B.K. Mukherjea, J.
1. This Rule is directed against an order, dated 25-8-1945, made by the Subordinate Judge, First Court of 24 Parganas, rejecting an application of the petitioner for security from opposite party 1 under Section 4, Bengal Wills-and Intestacy Regulation (Bengal Regulation V  of 1799). The petitioner is the plaintiff in a suit filed by him in the Court of the First Subordinate Judge of 24 Parganas, being title Suit No. 42 of 1940, for a declaration of title to the properties appertaining to what is known as Bijni Rai Estate as the heir of late Raja Jogendra Narayan Bhup, and he has prayed for a further declaration that the Bijni Succession Act under which the opposite party 1 has been made the successor to Raja Jogendra Narayan Bhup is illegal and ultra vires and that the decisions in certain previous suits which held the Act to be a valid piece of legislation were not binding upon him and did not affect his rights. The suit is still pending and an application made by the petitioner for the appointment of a Receiver to the estate during the continuance of the suit has not been disposed of as yet.
2. On 18-11-1944, the petitioner filed an application supported by an affidavit, under Section 4, Bengal Wills and Intestacy Regulation, 1799, praying for a direction upon the opposite party 1 to furnish security for due compliance with the judgment that may be passed in the suit. This application was rejected by the Court below by its order, dated 25-8-1915. The learned Subordinate Judge has not said anything as regards the merits of the application, and he has rejected it solely on the ground that he has no jurisdiction to make an order under Section 4, Bengal Wills and Intestacy Regulation, 1799. It is the propriety of this order that has been challenged in this Rule.
3. Now, the Bengal Wills and Intestacy Regulation was passed in 1799, and its object, as the first section shows, was to limit the interference by the Judges of the Zilla Courts and City Courts of the Diwani Adalat in cases where the inhabitants of the Province had left wills at their decease and appointed executors to carry the same into effect or died intestate leaving properties either real or personal. Section 2 lays down that in all cases where a Hindu, Mussalman or other person dies leaving a will by which, an executor or executors have been appointed, the latter will proceed to carry out the terms of the will without any application to the Judge of the Diwani Adalat, and the Courts of Justice are prohibited from interfering in such cases except on a regular complaint being made against the executor or executors alleging a breach of trust. Section 3 declares that in case of a person dying intestate, but leaving a son or other heir, the latter, if of age, and not disqualified, would be competent to take possession of the estate without any application to a Court and the Courts of Justice are likewise restricted from interference in such cases, unless a regular complaint is preferred.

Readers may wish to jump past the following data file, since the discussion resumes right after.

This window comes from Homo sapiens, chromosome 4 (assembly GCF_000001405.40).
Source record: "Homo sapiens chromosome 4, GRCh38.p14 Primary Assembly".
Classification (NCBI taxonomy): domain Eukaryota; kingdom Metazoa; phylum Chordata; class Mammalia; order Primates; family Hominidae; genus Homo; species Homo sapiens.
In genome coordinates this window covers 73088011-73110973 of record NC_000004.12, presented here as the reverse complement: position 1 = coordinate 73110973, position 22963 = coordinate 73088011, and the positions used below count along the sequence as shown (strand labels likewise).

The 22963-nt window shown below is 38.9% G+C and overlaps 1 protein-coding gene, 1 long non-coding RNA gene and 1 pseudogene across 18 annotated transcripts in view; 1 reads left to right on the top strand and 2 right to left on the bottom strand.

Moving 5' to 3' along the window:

4. Section 4 deals with cases where there are more heirs than one to the estate of a person dying intestate. If the heirs can agree among3t themselves in their appointment of a common manager they are at liberty to take possession, and the Courts of Justice cannot interfere without any regular complaint; but if the right of succession to the estate be disputed between several claimants, one or more of whom may have taken possession, the Judge, on a regular suit being preferred by the party out of possession, shall take good and sufficient security from the party or parties in possession for his or their compliance with the judgment that may be passed in the suit; in default of such security being given, possession may be given over to the other side on his furnishing security till the suit is decided. Section 5 then provides that in the event of none of the claimants being able to furnish security, the Judge within whose jurisdiction the estate or the principal part of the estate may be situated, or in which the deceased may have resided, is authorised to appoint an administrator for the due care and management of such estate. Section 6 lays down that security should be taken from such administrators and they would be paid allowances. Section 7 deals with cases of persons dying intestate leaving personal properties to which there is no claimant.